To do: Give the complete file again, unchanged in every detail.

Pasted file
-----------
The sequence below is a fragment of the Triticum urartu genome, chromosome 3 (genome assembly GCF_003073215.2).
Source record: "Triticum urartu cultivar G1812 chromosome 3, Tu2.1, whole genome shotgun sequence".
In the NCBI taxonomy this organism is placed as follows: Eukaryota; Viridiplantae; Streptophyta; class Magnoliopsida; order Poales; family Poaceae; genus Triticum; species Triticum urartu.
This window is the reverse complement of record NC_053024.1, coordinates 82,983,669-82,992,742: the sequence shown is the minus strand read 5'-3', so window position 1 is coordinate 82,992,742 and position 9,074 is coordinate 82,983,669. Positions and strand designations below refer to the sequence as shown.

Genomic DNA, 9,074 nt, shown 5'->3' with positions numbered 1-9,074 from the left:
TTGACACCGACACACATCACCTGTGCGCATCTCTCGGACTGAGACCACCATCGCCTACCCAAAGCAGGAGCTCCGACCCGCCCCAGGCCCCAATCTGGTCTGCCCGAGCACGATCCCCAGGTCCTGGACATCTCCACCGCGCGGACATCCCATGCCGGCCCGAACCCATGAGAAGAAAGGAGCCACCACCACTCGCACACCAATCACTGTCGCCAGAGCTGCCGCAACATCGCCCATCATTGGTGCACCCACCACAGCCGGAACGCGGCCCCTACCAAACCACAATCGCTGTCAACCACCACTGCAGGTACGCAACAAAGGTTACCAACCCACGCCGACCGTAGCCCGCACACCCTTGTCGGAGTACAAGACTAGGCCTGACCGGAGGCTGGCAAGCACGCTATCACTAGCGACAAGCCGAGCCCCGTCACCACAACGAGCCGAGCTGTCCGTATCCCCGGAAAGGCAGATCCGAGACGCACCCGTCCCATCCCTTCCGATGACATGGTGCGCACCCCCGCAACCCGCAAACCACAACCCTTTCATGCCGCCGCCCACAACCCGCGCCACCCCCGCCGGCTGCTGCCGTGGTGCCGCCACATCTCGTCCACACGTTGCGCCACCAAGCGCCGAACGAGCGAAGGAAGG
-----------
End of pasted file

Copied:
The sequence below is a fragment of the Triticum urartu genome, chromosome 3 (genome assembly GCF_003073215.2).
Source record: "Triticum urartu cultivar G1812 chromosome 3, Tu2.1, whole genome shotgun sequence".
In the NCBI taxonomy this organism is placed as follows: Eukaryota; Viridiplantae; Streptophyta; class Magnoliopsida; order Poales; family Poaceae; genus Triticum; species Triticum urartu.
This window is the reverse complement of record NC_053024.1, coordinates 82,983,669-82,992,742: the sequence shown is the minus strand read 5'-3', so window position 1 is coordinate 82,992,742 and position 9,074 is coordinate 82,983,669. Positions and strand designations below refer to the sequence as shown.

Genomic DNA, 9,074 nt, shown 5'->3' with positions numbered 1-9,074 from the left:
TTGACACCGACACACATCACCTGTGCGCATCTCTCGGACTGAGACCACCATCGCCTACCCAAAGCAGGAGCTCCGACCCGCCCCAGGCCCCAATCTGGTCTGCCCGAGCACGATCCCCAGGTCCTGGACATCTCCACCGCGCGGACATCCCATGCCGGCCCGAACCCATGAGAAGAAAGGAGCCACCACCACTCGCACACCAATCACTGTCGCCAGAGCTGCCGCAACATCGCCCATCATTGGTGCACCCACCACAGCCGGAACGCGGCCCCTACCAAACCACAATCGCTGTCAACCACCACTGCAGGTACGCAACAAAGGTTACCAACCCACGCCGACCGTAGCCCGCACACCCTTGTCGGAGTACAAGACTAGGCCTGACCGGAGGCTGGCAAGCACGCTATCACTAGCGACAAGCCGAGCCCCGTCACCACAACGAGCCGAGCTGTCCGTATCCCCGGAAAGGCAGATCCGAGACGCACCCGTCCCATCCCTTCCGATGACATGGTGCGCACCCCCGCAACCCGCAAACCACAACCCTTTCATGCCGCCGCCCACAACCCGCGCCACCCCCGCCGGCTGCTGCCGTGGTGCCGCCACATCTCGTCCACACGTTGCGCCACCAAGCGCCGAACGAGCGAAGGAAGG